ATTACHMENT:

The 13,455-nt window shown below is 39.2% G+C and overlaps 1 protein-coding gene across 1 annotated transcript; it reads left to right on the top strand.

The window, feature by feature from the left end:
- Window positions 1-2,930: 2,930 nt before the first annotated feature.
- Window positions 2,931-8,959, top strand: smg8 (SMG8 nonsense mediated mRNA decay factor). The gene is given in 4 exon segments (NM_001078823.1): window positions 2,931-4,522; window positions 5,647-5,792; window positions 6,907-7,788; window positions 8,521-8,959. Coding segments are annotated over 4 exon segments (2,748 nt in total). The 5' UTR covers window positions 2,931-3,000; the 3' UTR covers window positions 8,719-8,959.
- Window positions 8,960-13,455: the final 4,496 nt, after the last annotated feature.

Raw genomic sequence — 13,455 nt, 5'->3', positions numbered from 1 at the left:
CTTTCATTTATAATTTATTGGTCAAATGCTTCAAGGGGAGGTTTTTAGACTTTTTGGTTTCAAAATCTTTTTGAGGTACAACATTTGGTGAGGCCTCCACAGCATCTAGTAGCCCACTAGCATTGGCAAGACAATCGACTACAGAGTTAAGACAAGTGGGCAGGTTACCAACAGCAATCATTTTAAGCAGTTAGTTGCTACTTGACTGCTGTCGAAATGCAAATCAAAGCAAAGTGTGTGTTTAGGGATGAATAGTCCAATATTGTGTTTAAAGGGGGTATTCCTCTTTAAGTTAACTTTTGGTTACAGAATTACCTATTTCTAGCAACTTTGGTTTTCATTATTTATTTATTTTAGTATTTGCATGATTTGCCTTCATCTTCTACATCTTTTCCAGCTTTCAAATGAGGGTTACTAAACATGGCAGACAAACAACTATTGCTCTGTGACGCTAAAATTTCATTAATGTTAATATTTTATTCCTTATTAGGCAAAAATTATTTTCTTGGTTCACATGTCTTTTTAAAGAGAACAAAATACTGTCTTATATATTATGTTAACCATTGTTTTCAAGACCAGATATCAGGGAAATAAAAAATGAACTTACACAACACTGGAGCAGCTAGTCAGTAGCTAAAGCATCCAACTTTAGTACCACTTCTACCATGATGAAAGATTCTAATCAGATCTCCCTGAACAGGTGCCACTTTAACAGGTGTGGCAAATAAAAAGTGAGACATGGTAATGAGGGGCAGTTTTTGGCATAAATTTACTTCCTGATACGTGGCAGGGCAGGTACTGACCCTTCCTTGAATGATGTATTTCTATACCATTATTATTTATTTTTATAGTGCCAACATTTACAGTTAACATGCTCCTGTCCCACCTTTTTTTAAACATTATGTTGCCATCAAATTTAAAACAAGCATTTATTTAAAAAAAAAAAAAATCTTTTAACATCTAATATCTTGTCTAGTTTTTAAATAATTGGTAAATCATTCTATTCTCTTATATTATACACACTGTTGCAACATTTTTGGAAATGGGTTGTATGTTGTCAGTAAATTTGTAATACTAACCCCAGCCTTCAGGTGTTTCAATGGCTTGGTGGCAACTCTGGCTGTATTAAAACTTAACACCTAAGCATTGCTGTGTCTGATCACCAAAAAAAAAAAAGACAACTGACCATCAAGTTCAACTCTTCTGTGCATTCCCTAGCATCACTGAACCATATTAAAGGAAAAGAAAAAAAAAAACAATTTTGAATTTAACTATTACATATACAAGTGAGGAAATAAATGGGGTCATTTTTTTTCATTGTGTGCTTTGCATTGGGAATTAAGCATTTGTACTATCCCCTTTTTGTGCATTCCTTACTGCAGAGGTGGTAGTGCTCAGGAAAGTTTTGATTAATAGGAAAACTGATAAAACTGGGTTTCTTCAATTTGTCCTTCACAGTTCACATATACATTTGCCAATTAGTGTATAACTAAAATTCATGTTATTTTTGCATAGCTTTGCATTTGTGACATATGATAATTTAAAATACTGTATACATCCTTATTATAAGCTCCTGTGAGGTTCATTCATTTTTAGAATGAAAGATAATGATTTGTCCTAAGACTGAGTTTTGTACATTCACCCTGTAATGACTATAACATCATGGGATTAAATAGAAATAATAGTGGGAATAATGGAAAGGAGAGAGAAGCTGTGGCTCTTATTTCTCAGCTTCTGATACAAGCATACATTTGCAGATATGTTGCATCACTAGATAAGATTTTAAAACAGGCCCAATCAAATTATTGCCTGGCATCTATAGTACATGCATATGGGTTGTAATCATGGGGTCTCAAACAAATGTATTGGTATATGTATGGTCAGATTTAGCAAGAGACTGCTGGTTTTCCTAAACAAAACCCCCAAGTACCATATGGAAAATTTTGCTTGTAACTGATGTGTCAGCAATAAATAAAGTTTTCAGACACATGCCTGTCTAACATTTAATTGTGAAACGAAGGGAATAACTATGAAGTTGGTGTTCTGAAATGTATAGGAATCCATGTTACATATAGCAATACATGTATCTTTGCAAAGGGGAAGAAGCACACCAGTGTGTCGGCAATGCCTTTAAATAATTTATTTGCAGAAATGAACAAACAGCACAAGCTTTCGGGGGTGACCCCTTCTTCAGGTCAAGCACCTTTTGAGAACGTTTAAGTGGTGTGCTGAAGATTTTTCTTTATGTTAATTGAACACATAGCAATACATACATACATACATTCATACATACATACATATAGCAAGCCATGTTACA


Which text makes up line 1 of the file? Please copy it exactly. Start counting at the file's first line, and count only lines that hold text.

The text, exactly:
The 13,455-nt window shown below is 39.2% G+C and overlaps 1 protein-coding gene across 1 annotated transcript; it reads left to right on the top strand.